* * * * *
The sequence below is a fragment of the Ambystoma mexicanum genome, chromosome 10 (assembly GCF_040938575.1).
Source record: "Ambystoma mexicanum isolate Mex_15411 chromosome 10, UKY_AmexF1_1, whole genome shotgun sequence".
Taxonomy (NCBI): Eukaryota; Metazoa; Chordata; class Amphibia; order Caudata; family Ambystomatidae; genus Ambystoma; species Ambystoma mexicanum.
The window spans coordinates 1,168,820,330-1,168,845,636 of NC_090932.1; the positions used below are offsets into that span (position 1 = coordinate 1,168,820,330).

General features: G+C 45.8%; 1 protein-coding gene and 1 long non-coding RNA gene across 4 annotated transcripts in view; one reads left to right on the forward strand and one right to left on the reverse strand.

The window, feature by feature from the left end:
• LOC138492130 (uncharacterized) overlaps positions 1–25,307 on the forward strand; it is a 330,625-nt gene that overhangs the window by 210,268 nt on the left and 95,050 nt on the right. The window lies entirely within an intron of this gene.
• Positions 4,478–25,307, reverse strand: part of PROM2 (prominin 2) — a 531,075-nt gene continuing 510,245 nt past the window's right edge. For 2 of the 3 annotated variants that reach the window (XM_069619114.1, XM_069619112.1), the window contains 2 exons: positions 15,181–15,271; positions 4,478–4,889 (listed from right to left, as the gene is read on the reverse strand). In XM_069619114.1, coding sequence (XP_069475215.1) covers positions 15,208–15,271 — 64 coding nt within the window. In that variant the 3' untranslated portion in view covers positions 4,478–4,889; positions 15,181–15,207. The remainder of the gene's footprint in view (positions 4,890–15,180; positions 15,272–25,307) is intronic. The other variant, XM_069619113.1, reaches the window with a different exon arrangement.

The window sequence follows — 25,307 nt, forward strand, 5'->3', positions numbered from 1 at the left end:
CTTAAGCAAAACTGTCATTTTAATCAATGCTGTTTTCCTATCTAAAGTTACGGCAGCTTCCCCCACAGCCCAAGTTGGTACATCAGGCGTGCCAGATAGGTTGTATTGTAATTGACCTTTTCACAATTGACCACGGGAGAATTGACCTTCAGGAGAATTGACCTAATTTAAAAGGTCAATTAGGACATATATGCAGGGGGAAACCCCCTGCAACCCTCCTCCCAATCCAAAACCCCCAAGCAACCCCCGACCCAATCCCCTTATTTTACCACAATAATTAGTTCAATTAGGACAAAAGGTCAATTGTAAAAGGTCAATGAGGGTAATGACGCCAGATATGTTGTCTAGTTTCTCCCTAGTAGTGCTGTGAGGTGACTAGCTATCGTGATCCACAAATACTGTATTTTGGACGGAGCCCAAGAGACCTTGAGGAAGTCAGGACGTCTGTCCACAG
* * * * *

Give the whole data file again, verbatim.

The sequence below is a fragment of the Ambystoma mexicanum genome, chromosome 10 (assembly GCF_040938575.1).
Source record: "Ambystoma mexicanum isolate Mex_15411 chromosome 10, UKY_AmexF1_1, whole genome shotgun sequence".
Taxonomy (NCBI): Eukaryota; Metazoa; Chordata; class Amphibia; order Caudata; family Ambystomatidae; genus Ambystoma; species Ambystoma mexicanum.
The window spans coordinates 1,168,820,330-1,168,845,636 of NC_090932.1; the positions used below are offsets into that span (position 1 = coordinate 1,168,820,330).

General features: G+C 45.8%; 1 protein-coding gene and 1 long non-coding RNA gene across 4 annotated transcripts in view; one reads left to right on the forward strand and one right to left on the reverse strand.

The window, feature by feature from the left end:
• LOC138492130 (uncharacterized) overlaps positions 1–25,307 on the forward strand; it is a 330,625-nt gene that overhangs the window by 210,268 nt on the left and 95,050 nt on the right. The window lies entirely within an intron of this gene.
• Positions 4,478–25,307, reverse strand: part of PROM2 (prominin 2) — a 531,075-nt gene continuing 510,245 nt past the window's right edge. For 2 of the 3 annotated variants that reach the window (XM_069619114.1, XM_069619112.1), the window contains 2 exons: positions 15,181–15,271; positions 4,478–4,889 (listed from right to left, as the gene is read on the reverse strand). In XM_069619114.1, coding sequence (XP_069475215.1) covers positions 15,208–15,271 — 64 coding nt within the window. In that variant the 3' untranslated portion in view covers positions 4,478–4,889; positions 15,181–15,207. The remainder of the gene's footprint in view (positions 4,890–15,180; positions 15,272–25,307) is intronic. The other variant, XM_069619113.1, reaches the window with a different exon arrangement.

The window sequence follows — 25,307 nt, forward strand, 5'->3', positions numbered from 1 at the left end:
CTTAAGCAAAACTGTCATTTTAATCAATGCTGTTTTCCTATCTAAAGTTACGGCAGCTTCCCCCACAGCCCAAGTTGGTACATCAGGCGTGCCAGATAGGTTGTATTGTAATTGACCTTTTCACAATTGACCACGGGAGAATTGACCTTCAGGAGAATTGACCTAATTTAAAAGGTCAATTAGGACATATATGCAGGGGGAAACCCCCTGCAACCCTCCTCCCAATCCAAAACCCCCAAGCAACCCCCGACCCAATCCCCTTATTTTACCACAATAATTAGTTCAATTAGGACAAAAGGTCAATTGTAAAAGGTCAATGAGGGTAATGACGCCAGATATGTTGTCTAGTTTCTCCCTAGTAGTGCTGTGAGGTGACTAGCTATCGTGATCCACAAATACTGTATTTTGGACGGAGCCCAAGAGACCTTGAGGAAGTCAGGACGTCTGTCCACAG